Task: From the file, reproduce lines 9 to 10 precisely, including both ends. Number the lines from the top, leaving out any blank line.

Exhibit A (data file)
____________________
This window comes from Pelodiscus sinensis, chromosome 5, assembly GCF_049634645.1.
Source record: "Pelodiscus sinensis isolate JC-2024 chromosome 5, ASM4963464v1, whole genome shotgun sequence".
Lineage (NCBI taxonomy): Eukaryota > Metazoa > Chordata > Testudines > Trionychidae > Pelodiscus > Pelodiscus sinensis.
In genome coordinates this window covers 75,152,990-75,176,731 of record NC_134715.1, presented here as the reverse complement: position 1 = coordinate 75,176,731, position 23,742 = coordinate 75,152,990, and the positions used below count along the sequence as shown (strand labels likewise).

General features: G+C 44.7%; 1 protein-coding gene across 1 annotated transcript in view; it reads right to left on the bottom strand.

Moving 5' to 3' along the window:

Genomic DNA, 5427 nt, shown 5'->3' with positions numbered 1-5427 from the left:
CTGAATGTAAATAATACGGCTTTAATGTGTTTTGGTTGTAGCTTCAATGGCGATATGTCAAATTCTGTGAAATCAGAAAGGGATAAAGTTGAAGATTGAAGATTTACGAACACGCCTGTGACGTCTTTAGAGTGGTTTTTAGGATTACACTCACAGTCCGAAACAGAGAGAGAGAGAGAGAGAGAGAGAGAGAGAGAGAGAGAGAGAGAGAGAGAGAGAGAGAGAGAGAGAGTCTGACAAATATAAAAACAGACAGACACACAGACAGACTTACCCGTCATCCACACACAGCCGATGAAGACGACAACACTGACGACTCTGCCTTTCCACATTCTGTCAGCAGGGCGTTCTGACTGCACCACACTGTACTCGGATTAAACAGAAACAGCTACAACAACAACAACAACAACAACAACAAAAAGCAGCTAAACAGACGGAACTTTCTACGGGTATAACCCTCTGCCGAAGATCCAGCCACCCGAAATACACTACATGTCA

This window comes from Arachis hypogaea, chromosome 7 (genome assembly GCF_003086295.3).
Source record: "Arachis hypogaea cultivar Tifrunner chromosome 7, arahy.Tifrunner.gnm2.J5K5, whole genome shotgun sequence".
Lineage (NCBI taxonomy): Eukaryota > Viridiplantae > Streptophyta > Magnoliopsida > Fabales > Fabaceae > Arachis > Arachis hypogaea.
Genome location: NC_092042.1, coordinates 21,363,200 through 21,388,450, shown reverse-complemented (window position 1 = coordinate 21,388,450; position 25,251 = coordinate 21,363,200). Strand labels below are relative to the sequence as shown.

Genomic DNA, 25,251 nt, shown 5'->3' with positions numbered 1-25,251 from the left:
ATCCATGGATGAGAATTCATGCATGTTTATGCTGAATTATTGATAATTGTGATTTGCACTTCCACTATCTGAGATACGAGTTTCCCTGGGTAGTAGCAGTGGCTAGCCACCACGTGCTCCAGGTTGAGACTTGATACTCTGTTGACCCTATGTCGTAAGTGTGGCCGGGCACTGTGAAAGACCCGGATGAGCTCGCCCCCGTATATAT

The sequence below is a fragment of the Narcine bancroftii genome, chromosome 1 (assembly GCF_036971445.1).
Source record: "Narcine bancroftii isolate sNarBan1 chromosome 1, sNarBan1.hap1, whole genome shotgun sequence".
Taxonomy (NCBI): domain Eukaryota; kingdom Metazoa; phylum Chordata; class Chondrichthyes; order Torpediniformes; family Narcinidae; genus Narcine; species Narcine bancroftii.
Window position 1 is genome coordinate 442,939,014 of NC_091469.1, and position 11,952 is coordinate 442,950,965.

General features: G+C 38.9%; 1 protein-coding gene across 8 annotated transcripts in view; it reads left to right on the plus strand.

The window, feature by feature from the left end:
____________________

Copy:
This window comes from Arachis hypogaea, chromosome 7 (genome assembly GCF_003086295.3).
Source record: "Arachis hypogaea cultivar Tifrunner chromosome 7, arahy.Tifrunner.gnm2.J5K5, whole genome shotgun sequence".